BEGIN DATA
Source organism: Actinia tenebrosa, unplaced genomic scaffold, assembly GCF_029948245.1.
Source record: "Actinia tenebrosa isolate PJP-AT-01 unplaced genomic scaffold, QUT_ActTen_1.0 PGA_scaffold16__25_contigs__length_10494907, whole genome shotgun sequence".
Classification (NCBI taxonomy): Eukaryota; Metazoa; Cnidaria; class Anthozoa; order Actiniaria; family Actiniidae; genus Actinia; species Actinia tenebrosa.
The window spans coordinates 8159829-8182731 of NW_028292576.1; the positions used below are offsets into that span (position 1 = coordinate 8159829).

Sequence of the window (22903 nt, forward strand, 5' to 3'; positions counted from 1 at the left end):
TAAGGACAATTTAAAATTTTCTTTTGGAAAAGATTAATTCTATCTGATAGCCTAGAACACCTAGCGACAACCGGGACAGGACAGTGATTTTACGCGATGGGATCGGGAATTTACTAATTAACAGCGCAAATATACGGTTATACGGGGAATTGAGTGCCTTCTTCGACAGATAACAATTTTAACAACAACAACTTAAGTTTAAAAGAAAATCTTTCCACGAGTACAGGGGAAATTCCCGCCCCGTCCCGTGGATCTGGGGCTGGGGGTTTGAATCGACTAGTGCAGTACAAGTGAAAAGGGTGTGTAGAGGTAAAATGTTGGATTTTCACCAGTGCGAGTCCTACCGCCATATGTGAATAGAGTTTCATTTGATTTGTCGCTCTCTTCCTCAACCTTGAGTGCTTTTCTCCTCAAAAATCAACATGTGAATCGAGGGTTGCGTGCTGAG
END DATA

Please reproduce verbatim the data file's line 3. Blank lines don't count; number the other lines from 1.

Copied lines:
Classification (NCBI taxonomy): Eukaryota; Metazoa; Cnidaria; class Anthozoa; order Actiniaria; family Actiniidae; genus Actinia; species Actinia tenebrosa.